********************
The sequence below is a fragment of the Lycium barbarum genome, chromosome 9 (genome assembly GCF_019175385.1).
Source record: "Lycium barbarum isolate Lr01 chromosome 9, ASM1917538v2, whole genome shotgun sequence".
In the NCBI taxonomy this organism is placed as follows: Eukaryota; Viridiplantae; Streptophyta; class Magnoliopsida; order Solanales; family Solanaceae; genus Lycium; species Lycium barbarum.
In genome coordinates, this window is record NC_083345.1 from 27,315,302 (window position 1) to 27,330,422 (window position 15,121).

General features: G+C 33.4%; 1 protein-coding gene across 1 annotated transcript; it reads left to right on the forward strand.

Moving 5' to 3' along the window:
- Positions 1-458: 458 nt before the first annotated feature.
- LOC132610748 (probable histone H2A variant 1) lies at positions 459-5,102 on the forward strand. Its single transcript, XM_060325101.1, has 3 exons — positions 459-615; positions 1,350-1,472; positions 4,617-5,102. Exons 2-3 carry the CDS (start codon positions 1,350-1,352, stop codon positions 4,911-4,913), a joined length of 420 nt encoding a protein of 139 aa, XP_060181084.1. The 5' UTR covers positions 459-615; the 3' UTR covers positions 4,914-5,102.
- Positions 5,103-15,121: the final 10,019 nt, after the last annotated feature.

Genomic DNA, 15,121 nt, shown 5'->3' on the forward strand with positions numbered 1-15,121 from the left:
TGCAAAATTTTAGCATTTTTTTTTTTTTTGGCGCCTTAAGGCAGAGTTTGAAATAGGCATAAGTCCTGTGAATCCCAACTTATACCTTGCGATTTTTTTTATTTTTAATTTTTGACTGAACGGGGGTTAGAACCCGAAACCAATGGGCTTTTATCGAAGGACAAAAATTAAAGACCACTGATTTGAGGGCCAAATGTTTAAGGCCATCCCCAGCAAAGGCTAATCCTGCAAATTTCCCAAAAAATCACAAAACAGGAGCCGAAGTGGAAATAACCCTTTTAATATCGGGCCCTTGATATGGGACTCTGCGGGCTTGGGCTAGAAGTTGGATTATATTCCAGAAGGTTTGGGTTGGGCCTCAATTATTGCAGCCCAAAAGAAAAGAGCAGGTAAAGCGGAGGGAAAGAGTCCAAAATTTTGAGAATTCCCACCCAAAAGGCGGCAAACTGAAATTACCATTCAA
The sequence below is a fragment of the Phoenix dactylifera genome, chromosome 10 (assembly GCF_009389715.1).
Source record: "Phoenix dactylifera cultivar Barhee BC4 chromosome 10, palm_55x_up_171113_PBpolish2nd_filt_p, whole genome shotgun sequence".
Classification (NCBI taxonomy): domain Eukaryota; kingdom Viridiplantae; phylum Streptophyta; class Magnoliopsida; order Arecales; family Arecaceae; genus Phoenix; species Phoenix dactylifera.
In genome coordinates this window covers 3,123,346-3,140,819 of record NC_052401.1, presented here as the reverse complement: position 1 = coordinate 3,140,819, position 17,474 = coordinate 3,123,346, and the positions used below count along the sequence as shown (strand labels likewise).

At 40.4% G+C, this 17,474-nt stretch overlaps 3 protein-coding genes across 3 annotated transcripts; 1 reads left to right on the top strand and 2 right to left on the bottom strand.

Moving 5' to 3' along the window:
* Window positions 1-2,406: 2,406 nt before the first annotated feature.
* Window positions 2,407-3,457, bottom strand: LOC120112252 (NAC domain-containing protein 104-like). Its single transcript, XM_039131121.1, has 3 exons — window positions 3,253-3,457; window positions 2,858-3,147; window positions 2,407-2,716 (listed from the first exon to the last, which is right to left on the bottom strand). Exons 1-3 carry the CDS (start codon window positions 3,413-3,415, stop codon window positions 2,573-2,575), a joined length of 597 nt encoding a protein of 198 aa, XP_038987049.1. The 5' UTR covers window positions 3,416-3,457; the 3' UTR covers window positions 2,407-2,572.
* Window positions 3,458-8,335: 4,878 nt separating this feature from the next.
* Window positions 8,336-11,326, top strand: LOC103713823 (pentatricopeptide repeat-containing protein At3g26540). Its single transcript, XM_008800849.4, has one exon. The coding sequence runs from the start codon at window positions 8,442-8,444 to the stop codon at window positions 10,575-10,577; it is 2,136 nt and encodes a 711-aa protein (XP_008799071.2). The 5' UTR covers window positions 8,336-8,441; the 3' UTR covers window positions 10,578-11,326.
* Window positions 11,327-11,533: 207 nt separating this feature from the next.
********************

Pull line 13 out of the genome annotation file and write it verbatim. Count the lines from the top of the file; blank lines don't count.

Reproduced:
Source record: "Phoenix dactylifera cultivar Barhee BC4 chromosome 10, palm_55x_up_171113_PBpolish2nd_filt_p, whole genome shotgun sequence".